Legislation at Westminster – and how parliament matters more than many people think

Legislation at Westminster – and how parliament matters more than many people think

The Westminster parliament is famous throughout the world, but often presented as relatively non-influential when it comes to making the law. Meg Russell and Daniel Gover‘s new book Legislation at Westminster is the most detailed study of the British legislative process for over 40 years, and challenges these assumptions. In a blog originally posted on the Constitution Unit, the authors summarise their findings on how different groups of actors at Westminster exercise subtle and interconnected influence, contributing to what they dub ‘six faces of parliamentary power’.

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Parliamentary Scrutiny, Evidence and Policy

Parliamentary Scrutiny, Evidence and Policy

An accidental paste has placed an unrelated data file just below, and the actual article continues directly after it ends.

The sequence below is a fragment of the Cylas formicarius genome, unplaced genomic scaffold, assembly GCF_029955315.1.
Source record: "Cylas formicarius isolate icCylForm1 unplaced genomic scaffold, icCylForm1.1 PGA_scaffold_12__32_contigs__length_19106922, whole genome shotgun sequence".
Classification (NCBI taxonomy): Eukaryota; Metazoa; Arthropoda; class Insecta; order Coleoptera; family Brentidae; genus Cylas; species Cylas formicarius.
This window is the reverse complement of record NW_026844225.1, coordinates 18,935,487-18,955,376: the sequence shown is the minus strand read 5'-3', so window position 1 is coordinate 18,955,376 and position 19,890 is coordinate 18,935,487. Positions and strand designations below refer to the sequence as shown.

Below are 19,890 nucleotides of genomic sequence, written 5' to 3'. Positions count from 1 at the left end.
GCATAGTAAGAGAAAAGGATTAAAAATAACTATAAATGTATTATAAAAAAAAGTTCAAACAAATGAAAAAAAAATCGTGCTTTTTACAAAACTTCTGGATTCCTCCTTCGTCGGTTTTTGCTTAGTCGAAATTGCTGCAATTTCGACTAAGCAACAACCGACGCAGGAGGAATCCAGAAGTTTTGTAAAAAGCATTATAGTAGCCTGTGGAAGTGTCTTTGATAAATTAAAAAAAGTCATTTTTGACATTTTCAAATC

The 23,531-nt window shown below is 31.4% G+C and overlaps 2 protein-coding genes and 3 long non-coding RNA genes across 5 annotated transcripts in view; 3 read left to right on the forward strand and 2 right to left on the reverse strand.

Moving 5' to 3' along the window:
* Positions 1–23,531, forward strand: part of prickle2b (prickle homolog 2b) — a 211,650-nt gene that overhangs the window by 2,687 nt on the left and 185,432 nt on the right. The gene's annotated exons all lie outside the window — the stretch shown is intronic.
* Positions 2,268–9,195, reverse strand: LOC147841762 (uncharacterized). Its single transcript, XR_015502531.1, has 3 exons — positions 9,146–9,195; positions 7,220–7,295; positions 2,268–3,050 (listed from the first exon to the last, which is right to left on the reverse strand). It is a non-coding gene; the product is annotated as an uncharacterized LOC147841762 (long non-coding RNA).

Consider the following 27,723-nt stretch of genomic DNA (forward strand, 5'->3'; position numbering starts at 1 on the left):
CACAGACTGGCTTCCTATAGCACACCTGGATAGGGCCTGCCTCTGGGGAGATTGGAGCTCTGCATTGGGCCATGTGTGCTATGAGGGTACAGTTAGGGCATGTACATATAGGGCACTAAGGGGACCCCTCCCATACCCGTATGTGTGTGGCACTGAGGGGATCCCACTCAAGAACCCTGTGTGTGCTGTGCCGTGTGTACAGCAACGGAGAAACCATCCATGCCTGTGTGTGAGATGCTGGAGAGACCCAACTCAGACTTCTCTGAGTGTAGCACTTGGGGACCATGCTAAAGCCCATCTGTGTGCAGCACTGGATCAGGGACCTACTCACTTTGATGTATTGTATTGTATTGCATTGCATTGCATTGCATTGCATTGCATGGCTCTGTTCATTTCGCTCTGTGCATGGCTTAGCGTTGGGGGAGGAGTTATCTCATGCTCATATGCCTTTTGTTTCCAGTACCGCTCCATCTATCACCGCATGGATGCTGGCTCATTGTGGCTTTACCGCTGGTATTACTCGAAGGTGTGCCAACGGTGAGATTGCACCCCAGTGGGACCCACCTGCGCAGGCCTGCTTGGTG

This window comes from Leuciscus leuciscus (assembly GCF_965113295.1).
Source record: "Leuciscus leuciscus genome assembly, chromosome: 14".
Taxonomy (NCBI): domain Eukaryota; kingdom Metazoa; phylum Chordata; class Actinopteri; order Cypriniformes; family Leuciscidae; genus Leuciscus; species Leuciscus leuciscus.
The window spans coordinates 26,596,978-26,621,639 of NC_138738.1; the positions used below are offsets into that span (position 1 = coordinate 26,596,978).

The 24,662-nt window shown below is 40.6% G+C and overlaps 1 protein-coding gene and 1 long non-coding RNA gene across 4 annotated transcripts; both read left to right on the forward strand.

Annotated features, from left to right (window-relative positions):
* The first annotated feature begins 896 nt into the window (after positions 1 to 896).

By the Lincoln Policy Group

The Lincoln Policy Group established a research project in 2014 that aims to develop understanding of how the parliamentary scrutiny process affects and is affected by the use of evidence and expertise. We considered the roles of contested values alongside evidence in influencing the quality of parliamentary scrutiny as well as legislative and policy outcomes. We have recently published a project report and this blog piece summarises our key preliminary findings.

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Post-Legislative scrutiny in the UK Parliament: Identifying a research agenda

Post-Legislative scrutiny in the UK Parliament: Identifying a research agenda

By Thomas Caygill

All too often, once legislation has entered the statute book, Parliament assumes that is the end of the matter and the end of its role. However it has been noted by the House of Lords Constitution Committee that Parliament’s responsibility for legislation should not end once legislation has entered the statute book. This is where post-legislative scrutiny enters the picture. Continue reading